It was 8:15 on Saturday morning, and Rabbis Shmuel Fuerst and Moshe Unger of Chicago were dressed in their Sabbath best: beaver-pelt shtreimels, or Polish-style hats on their heads; long black silk caftans draping their bodies; and thin white socks over their black knickers.
But last Saturday morning, these two bearded, ultra-traditional Orthodox Jews were not walking to synagogue on the city's heavily white North Side; they were riding in a car driven by a non-Jewish friend to meet the Rev. Jesse Jackson on the city's mostly black South Side.
After nearly seven months in jail, 13 Iranian Jews imprisoned by their government on suspicion of spying for Israel and the United States faced the prospect of formal charges Thursday.
Iranian Jewish activists here said the government had completed its investigation of the 13 and was prepared to announce its results. They cited Manouchehr Eliassi, the Jewish community’s official representative in Iran’s parliament, as among their sources.
Implicitly rebutting several senior government authorities, the Central Jewish Committee of Iran last week publicly asserted for the first time that 13 Iranian Jews currently imprisoned on suspicion of spying for Israel and the United States are innocent.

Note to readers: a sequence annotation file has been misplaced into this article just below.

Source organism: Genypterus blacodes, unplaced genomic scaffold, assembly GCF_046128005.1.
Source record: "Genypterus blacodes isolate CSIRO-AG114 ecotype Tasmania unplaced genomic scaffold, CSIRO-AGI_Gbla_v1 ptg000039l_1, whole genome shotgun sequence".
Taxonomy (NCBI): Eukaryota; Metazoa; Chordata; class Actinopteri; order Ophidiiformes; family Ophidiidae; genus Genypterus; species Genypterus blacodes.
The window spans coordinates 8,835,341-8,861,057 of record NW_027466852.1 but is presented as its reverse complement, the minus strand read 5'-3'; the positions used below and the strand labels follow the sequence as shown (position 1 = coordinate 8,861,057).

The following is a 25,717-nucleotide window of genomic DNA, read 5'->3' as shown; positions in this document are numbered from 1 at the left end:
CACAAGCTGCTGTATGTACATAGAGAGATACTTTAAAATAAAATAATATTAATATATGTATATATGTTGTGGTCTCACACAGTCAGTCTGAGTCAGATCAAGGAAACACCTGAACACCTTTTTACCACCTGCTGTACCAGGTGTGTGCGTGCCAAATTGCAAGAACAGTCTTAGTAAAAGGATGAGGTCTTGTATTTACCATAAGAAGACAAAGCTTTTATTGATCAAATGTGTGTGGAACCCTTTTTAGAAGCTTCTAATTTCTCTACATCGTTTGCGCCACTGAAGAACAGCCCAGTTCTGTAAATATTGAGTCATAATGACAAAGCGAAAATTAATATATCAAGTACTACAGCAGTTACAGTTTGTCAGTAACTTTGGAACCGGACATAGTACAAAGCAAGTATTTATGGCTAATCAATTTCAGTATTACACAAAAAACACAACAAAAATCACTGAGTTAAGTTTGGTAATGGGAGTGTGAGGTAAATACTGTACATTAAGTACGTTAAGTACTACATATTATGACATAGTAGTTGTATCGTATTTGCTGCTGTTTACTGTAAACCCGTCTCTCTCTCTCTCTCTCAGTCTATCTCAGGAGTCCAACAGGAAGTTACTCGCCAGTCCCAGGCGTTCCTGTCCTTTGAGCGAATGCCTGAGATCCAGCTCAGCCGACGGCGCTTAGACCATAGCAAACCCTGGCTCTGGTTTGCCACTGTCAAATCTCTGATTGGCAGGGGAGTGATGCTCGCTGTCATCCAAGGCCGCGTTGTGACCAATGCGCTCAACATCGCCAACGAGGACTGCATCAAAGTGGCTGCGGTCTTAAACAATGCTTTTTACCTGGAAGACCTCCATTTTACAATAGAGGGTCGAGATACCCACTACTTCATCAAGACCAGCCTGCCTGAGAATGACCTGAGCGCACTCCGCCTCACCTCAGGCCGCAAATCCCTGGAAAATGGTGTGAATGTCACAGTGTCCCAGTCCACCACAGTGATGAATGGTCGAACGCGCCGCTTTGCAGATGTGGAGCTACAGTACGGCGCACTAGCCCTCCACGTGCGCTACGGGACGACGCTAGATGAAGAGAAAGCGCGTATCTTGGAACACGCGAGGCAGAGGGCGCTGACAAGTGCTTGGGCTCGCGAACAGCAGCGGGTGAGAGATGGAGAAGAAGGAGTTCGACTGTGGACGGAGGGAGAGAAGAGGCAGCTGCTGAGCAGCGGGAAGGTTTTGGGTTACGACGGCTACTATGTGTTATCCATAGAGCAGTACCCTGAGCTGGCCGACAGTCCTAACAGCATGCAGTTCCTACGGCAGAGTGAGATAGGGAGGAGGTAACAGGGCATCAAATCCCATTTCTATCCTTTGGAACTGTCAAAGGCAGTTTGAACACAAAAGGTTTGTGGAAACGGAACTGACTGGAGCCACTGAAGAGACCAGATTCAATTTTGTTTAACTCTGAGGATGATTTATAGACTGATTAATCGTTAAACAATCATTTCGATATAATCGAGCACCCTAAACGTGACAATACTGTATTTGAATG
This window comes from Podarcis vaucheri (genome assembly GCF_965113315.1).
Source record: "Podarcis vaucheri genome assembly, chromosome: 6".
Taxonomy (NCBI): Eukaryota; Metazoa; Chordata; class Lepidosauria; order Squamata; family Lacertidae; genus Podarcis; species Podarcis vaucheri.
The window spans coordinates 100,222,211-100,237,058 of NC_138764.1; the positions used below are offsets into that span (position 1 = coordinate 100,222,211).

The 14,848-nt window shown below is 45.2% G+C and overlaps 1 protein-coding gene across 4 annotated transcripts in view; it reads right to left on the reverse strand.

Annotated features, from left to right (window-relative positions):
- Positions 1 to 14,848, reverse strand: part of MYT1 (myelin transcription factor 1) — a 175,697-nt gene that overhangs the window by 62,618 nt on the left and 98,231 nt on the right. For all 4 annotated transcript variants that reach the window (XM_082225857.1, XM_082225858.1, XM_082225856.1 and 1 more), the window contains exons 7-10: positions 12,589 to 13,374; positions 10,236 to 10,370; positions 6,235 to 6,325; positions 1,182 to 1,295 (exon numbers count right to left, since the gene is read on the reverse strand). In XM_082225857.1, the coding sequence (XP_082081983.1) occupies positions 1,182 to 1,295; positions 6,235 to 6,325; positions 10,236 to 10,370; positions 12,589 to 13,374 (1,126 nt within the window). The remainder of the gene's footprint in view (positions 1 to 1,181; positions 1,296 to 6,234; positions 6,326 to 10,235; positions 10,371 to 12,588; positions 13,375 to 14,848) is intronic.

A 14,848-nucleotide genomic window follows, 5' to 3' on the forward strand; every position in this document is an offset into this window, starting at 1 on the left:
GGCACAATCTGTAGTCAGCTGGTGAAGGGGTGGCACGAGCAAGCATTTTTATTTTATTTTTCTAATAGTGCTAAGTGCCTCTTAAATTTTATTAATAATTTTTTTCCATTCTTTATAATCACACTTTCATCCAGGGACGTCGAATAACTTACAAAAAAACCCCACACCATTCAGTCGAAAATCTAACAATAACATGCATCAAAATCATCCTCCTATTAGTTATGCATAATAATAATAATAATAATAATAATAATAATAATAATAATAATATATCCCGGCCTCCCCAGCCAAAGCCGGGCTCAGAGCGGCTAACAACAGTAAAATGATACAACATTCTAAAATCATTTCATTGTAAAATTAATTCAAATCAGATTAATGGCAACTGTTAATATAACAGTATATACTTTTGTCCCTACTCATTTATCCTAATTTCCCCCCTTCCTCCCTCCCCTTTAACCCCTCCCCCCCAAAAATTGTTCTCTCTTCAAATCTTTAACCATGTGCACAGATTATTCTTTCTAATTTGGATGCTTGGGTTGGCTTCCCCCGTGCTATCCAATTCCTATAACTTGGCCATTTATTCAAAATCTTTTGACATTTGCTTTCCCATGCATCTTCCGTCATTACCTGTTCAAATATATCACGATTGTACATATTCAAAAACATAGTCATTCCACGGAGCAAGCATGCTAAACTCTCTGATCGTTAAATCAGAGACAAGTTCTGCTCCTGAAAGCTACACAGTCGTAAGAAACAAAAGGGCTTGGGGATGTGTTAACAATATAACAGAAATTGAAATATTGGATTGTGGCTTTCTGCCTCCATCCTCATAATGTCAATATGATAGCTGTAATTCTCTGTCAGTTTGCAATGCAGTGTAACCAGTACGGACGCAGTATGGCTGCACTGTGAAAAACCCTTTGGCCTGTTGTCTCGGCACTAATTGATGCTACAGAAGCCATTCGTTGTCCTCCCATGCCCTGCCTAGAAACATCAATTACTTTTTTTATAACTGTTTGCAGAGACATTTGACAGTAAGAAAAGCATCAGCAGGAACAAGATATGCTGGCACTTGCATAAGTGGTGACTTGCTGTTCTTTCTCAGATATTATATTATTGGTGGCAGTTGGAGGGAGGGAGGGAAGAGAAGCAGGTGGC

Putting its own resources on the line, the committee, which serves as the umbrella group for Iran’s 25,000 Jews, also announced it was prepared to raise money for attorneys to defend the imprisoned Jews.
A longstanding power struggle between Iran’s top leaders crystallized this week over the legal system that will decide the fate of 13 Iranian Jews charged with spying for Israel and America.
Offering the first specifics on the case against them, Iran’s foreign minister said Monday that the 13 were arrested “on charges of illegally gathering secret information, including military information, and handing it over to foreigners.”